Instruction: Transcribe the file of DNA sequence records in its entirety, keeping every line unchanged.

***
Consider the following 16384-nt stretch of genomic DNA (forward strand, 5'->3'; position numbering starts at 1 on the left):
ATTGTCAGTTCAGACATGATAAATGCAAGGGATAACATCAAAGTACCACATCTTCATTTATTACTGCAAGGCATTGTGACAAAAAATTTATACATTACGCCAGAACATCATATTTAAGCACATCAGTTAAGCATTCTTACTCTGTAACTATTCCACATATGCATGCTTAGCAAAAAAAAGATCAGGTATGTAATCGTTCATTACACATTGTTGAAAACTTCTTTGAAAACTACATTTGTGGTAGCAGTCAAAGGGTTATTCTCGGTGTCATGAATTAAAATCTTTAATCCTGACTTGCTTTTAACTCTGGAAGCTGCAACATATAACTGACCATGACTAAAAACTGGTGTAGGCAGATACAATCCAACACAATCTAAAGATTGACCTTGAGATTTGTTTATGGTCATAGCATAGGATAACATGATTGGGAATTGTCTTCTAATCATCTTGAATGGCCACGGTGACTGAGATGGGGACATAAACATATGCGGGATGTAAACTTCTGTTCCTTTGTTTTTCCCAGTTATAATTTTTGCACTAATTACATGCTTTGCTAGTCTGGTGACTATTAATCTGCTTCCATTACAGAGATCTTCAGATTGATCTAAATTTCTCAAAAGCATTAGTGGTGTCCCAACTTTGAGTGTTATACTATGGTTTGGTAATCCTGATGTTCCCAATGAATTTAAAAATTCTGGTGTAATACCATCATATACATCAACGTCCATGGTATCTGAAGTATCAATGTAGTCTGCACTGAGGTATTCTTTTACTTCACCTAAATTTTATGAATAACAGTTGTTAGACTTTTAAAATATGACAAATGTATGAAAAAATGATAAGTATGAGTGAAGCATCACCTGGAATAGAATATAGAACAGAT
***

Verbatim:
Consider the following 16384-nt stretch of genomic DNA (forward strand, 5'->3'; position numbering starts at 1 on the left):
ATTGTCAGTTCAGACATGATAAATGCAAGGGATAACATCAAAGTACCACATCTTCATTTATTACTGCAAGGCATTGTGACAAAAAATTTATACATTACGCCAGAACATCATATTTAAGCACATCAGTTAAGCATTCTTACTCTGTAACTATTCCACATATGCATGCTTAGCAAAAAAAAGATCAGGTATGTAATCGTTCATTACACATTGTTGAAAACTTCTTTGAAAACTACATTTGTGGTAGCAGTCAAAGGGTTATTCTCGGTGTCATGAATTAAAATCTTTAATCCTGACTTGCTTTTAACTCTGGAAGCTGCAACATATAACTGACCATGACTAAAAACTGGTGTAGGCAGATACAATCCAACACAATCTAAAGATTGACCTTGAGATTTGTTTATGGTCATAGCATAGGATAACATGATTGGGAATTGTCTTCTAATCATCTTGAATGGCCACGGTGACTGAGATGGGGACATAAACATATGCGGGATGTAAACTTCTGTTCCTTTGTTTTTCCCAGTTATAATTTTTGCACTAATTACATGCTTTGCTAGTCTGGTGACTATTAATCTGCTTCCATTACAGAGATCTTCAGATTGATCTAAATTTCTCAAAAGCATTAGTGGTGTCCCAACTTTGAGTGTTATACTATGGTTTGGTAATCCTGATGTTCCCAATGAATTTAAAAATTCTGGTGTAATACCATCATATACATCAACGTCCATGGTATCTGAAGTATCAATGTAGTCTGCACTGAGGTATTCTTTTACTTCACCTAAATTTTATGAATAACAGTTGTTAGACTTTTAAAATATGACAAATGTATGAAAAAATGATAAGTATGAGTGAAGCATCACCTGGAATAGAATATAGAACAGAT